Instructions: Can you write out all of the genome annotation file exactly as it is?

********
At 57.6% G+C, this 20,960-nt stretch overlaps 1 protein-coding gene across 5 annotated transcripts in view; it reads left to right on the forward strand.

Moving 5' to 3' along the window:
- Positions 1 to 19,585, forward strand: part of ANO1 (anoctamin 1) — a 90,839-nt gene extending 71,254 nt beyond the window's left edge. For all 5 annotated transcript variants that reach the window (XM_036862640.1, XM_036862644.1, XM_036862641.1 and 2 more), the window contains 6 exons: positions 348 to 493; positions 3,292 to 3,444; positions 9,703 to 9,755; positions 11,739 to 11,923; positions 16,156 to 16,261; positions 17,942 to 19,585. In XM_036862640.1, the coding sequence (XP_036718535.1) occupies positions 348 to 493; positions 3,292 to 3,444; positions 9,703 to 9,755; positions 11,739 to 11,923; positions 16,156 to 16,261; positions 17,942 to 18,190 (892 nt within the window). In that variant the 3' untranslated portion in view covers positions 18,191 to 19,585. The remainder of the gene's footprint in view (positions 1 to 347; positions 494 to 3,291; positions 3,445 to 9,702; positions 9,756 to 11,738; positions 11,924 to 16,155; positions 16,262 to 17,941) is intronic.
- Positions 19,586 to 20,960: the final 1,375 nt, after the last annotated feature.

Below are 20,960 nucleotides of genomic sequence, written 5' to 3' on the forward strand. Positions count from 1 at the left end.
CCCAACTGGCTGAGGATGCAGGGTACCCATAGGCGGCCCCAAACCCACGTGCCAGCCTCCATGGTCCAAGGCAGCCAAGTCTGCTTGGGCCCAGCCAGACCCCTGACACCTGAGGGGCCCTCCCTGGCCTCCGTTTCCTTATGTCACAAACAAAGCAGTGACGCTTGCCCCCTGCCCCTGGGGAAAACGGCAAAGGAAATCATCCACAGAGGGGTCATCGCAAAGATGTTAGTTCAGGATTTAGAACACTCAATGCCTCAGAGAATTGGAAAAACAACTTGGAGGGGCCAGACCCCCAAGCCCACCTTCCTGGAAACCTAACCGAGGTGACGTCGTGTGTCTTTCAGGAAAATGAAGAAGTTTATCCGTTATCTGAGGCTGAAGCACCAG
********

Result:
At 57.6% G+C, this 20,960-nt stretch overlaps 1 protein-coding gene across 5 annotated transcripts in view; it reads left to right on the forward strand.

Moving 5' to 3' along the window:
- Positions 1 to 19,585, forward strand: part of ANO1 (anoctamin 1) — a 90,839-nt gene extending 71,254 nt beyond the window's left edge. For all 5 annotated transcript variants that reach the window (XM_036862640.1, XM_036862644.1, XM_036862641.1 and 2 more), the window contains 6 exons: positions 348 to 493; positions 3,292 to 3,444; positions 9,703 to 9,755; positions 11,739 to 11,923; positions 16,156 to 16,261; positions 17,942 to 19,585. In XM_036862640.1, the coding sequence (XP_036718535.1) occupies positions 348 to 493; positions 3,292 to 3,444; positions 9,703 to 9,755; positions 11,739 to 11,923; positions 16,156 to 16,261; positions 17,942 to 18,190 (892 nt within the window). In that variant the 3' untranslated portion in view covers positions 18,191 to 19,585. The remainder of the gene's footprint in view (positions 1 to 347; positions 494 to 3,291; positions 3,445 to 9,702; positions 9,756 to 11,738; positions 11,924 to 16,155; positions 16,262 to 17,941) is intronic.
- Positions 19,586 to 20,960: the final 1,375 nt, after the last annotated feature.

Below are 20,960 nucleotides of genomic sequence, written 5' to 3' on the forward strand. Positions count from 1 at the left end.
CCCAACTGGCTGAGGATGCAGGGTACCCATAGGCGGCCCCAAACCCACGTGCCAGCCTCCATGGTCCAAGGCAGCCAAGTCTGCTTGGGCCCAGCCAGACCCCTGACACCTGAGGGGCCCTCCCTGGCCTCCGTTTCCTTATGTCACAAACAAAGCAGTGACGCTTGCCCCCTGCCCCTGGGGAAAACGGCAAAGGAAATCATCCACAGAGGGGTCATCGCAAAGATGTTAGTTCAGGATTTAGAACACTCAATGCCTCAGAGAATTGGAAAAACAACTTGGAGGGGCCAGACCCCCAAGCCCACCTTCCTGGAAACCTAACCGAGGTGACGTCGTGTGTCTTTCAGGAAAATGAAGAAGTTTATCCGTTATCTGAGGCTGAAGCACCAG